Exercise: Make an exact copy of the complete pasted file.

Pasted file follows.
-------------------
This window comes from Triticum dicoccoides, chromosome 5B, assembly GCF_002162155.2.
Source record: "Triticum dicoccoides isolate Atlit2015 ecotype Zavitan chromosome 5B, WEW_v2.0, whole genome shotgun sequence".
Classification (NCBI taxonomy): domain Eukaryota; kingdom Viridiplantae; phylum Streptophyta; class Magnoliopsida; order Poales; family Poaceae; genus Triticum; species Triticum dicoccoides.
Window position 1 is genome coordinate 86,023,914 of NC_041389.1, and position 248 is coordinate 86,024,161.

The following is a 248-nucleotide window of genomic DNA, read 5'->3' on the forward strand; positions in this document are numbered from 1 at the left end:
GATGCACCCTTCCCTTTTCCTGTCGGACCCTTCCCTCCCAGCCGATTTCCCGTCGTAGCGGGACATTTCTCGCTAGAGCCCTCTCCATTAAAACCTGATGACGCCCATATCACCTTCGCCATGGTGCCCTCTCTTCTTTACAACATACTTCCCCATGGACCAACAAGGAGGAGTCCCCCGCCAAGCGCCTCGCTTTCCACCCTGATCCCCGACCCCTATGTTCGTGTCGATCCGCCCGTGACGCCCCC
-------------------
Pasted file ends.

This window comes from Triticum dicoccoides, chromosome 5B, assembly GCF_002162155.2.
Source record: "Triticum dicoccoides isolate Atlit2015 ecotype Zavitan chromosome 5B, WEW_v2.0, whole genome shotgun sequence".
Classification (NCBI taxonomy): domain Eukaryota; kingdom Viridiplantae; phylum Streptophyta; class Magnoliopsida; order Poales; family Poaceae; genus Triticum; species Triticum dicoccoides.
Window position 1 is genome coordinate 86,023,914 of NC_041389.1, and position 248 is coordinate 86,024,161.

The following is a 248-nucleotide window of genomic DNA, read 5'->3' on the forward strand; positions in this document are numbered from 1 at the left end:
GATGCACCCTTCCCTTTTCCTGTCGGACCCTTCCCTCCCAGCCGATTTCCCGTCGTAGCGGGACATTTCTCGCTAGAGCCCTCTCCATTAAAACCTGATGACGCCCATATCACCTTCGCCATGGTGCCCTCTCTTCTTTACAACATACTTCCCCATGGACCAACAAGGAGGAGTCCCCCGCCAAGCGCCTCGCTTTCCACCCTGATCCCCGACCCCTATGTTCGTGTCGATCCGCCCGTGACGCCCCC